hidden_w = hidden_w - learning_rate * wh_delta

hidden_b = hidden_b - learning_rate * bh_delta

# Prediction

After training the neural network, we will have the optimal values of weights and biases at each layer. Prediction is nothing but performing one pass of forward propagation for the test data.

# Building a Network to identify Handwritten Digits

Enough of the theory, let’s get our hands dirty by writing a python program to build a deep neural network. We are going to use **mnist **dataset and build a network that recognizes hand-written digits, the** hello world program of Deep Neural Network**.

**mnist** data consists of scanned handwritten images of size 28 x 28 pixels.

Again we will consider building a network with **1 input layer, 1 hidden layer and 1 output layer**.

The following program is the python version of the pseudo code we discussed above. The only difference is we have introduced batch, because the mnist data has 60000 rows of data. Loading the entire 60000 rows in memory for every iteration is going to kill the memory.

** __init__** initializes the weights and biases randomly for output and hidden layers.

** forward_propagation** performs forward propagation for the given input

** update_mini_batch** runs forward and back propagation for every record in the given batch. We are doing sum of error delta is because we are using the sum of squared errors and the partial derivative is the sum of error gradient of all samples.

` o_del_b, h_del_b, o_del_w, h_del_w = self.backprop(x,y)`

o_b = o_b + o_del_b

h_b = h_b + h_del_b

o_w = o_w + o_del_w

h_w = h_w + h_del_w

After every batch run, it will update the network weights and biases

` self.o_weights = self.o_weights — (l_rate/len(batch))*o_w`

self.h_weights = self.h_weights — (l_rate/len(batch))*h_w

self.o_biases = self.o_biases — (l_rate/len(batch))*o_b

self.h_biases = self.h_biases — (l_rate/len(batch))*h_b

** backprop** propagates the error gradient back to all layers excluding input layer. It is the heart of the neural network. As we discussed earlier we will calculate the partial derivatives of error function with respect to weights and biases at each layer. In the code we have used

**method so that it follows the matrix multiplication rule (**

*.transpose()**A X B is only possible if A is a matrix of mXn and B is matrix of nXp. The result matrix will be mXp*).

` delta = (predicted - y) * sigmoid_prime(z_o)`

o_del_b = delta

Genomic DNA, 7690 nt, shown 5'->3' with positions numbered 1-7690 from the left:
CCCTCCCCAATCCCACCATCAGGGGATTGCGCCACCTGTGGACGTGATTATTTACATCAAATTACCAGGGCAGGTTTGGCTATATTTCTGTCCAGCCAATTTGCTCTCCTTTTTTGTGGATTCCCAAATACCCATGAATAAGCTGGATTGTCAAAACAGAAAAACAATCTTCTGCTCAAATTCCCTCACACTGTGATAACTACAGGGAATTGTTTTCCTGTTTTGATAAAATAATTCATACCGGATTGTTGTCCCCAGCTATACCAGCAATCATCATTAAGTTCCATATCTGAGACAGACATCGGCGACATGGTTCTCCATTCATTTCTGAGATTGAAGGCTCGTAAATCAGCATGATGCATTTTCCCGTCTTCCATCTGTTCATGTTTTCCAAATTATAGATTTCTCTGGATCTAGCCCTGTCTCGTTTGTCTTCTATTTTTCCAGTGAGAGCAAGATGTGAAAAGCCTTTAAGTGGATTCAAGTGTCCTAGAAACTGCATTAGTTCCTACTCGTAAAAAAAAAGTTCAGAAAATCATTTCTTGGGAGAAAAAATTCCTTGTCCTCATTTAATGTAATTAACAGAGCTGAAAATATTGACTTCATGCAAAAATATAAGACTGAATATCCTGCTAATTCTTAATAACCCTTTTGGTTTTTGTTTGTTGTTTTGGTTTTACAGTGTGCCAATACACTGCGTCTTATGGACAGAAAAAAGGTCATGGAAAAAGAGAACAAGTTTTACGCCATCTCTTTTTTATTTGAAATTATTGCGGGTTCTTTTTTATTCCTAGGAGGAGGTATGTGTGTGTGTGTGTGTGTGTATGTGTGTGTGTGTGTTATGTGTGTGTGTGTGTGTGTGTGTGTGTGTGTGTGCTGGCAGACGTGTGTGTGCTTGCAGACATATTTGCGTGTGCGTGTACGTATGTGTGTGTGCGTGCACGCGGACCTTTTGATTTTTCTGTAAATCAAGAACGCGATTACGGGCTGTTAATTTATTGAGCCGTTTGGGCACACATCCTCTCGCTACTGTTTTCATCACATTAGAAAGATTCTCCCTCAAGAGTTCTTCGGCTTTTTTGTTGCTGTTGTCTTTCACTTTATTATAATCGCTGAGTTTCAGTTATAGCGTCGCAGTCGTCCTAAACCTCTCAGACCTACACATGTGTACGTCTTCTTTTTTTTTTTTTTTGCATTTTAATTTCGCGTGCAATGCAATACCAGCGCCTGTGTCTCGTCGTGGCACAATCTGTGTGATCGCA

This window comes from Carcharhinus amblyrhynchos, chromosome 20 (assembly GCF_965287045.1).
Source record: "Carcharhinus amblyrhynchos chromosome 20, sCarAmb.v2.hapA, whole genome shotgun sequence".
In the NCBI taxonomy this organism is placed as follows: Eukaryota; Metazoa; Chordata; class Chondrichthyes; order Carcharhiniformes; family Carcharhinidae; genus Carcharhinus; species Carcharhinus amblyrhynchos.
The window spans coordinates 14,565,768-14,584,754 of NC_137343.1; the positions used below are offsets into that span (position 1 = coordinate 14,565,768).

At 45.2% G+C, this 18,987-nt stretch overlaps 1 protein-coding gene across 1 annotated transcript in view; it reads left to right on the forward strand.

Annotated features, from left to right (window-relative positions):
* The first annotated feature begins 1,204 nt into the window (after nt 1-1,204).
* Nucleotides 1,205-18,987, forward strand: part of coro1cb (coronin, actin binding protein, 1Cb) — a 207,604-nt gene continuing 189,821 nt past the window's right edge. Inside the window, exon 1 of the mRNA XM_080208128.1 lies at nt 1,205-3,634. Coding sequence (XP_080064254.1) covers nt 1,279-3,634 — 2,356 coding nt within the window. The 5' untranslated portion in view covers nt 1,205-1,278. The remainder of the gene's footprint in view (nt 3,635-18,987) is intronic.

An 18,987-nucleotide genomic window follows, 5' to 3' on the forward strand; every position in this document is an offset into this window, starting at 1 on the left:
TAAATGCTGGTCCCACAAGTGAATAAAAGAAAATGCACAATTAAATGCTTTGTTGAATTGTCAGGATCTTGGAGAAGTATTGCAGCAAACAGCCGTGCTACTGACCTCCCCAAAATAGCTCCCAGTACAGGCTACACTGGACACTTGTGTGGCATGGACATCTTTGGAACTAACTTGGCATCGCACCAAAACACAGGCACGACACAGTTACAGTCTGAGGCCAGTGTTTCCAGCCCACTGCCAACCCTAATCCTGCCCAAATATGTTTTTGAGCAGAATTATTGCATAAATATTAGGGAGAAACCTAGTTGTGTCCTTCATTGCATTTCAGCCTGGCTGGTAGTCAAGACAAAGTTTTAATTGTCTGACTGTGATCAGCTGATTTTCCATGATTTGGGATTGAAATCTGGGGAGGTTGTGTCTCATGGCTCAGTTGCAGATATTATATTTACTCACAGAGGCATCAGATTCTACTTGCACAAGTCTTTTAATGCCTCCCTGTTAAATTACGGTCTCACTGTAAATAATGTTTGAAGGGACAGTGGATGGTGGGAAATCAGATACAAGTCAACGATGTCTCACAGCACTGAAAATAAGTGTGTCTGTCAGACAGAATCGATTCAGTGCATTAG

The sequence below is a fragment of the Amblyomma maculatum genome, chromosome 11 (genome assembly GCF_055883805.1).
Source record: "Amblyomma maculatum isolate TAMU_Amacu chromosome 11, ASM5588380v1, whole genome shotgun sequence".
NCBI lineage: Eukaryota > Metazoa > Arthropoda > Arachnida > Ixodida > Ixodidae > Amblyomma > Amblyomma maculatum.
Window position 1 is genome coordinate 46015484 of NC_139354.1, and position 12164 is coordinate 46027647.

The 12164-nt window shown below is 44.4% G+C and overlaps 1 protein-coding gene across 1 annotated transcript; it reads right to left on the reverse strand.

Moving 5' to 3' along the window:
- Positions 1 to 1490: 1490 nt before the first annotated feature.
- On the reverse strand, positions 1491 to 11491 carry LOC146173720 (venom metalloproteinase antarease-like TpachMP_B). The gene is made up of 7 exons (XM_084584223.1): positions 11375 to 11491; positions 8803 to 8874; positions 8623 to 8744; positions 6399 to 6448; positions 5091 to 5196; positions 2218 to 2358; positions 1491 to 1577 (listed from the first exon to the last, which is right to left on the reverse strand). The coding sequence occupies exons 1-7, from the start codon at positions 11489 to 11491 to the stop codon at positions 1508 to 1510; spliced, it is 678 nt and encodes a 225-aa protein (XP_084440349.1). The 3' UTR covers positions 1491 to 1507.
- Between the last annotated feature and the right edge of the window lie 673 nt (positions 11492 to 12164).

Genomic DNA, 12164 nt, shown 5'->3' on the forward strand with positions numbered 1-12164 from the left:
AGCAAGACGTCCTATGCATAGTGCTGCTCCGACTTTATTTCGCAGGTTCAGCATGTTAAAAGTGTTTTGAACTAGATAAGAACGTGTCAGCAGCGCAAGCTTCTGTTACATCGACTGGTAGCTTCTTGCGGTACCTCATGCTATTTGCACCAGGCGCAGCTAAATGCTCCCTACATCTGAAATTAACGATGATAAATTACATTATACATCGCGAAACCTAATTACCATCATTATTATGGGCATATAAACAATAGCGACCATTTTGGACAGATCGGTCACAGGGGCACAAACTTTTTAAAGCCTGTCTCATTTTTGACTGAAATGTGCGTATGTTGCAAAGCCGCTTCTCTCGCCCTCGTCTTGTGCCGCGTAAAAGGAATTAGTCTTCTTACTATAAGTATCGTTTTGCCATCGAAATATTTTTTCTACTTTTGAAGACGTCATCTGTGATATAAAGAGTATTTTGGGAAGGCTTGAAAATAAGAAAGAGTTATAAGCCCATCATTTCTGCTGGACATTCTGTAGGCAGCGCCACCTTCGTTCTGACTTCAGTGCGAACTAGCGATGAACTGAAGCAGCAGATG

o_del_w = np.dot(delta, a_h.transpose())

delta = np.dot(self.o_weights.transpose(), delta) * sigmoid_prime(z_h)

h_del_b = delta

h_del_w = np.dot(delta, x.transpose())

** fit** method trains the network. It takes the input, shuffles it randomly, splits the data into batches. Invokes update_mini_batch function for each batch. it does these steps for every epoch.

To read the mnist data, we are going to use ** fetch_openml** from

**package. We will use sklearn to split the data in to train and test**

*sklearn.datasets*The mnist data has digitized images of handwritten digits, so it will have values from 0 to 255. To normalize the data, divide the input with 255 so that the image distribution is between 0 and 1

`X = (X/255).astype('float32')`

Since each image is 28 x 28 pixel and deep neural network expects the input in vector format, the input is converted in to (784,1) shape, because 28 * 28 = 784.

`X = [np.reshape(x, (784, 1)) for x in X]`

The network we are going to build has 10 neurons in the output layer as we need to identify the digits from 0 to 9. If the network identifies a given digit as 3 then the output neuron that is meant for 3 would have a value of 1 and all other neurons will have a value of 0.

`[0, 0, 0, 1, 0, 0, 0, 0, 0, 0]`

Since mnist dataset has y value in the form of digit, we need to vectorize it such that it will be in the form mentioned above.

Let’s create a network object by specifying the number of neurons at each layer and train the network with train data

Here we have network with input layer of 784 neurons, hidden layer with 100 neurons (why 100 neurons? its a choice, we can use any number of neurons and see how the network behaves) and an output layer of 10 neurons

`network.fit(train_data, 30, 10, 3.0)`

The above statement, splits the input in to 10 batches and runs for 30 iterations with a learning rate of 3. The number of iterations, batch and learning rate are hyper parameters of the network. We need to do hyper parameter tuning to find out the best combination.

## Accuracy

To find the accuracy of the model against test data, for every data perform the forward propagation, get the max value. If the value matches the y test that is correct prediction of the model. Sum of correct predictions over total test data gives the accuracy

For the network we built, the test accuracy is ** 96.59 %** which is very good.

The full program is available at my git repository

Note :This post is inspired from the book neural networks and deep learning by Michael Nielsen

I hope you enjoyed the post. Happy Learning !!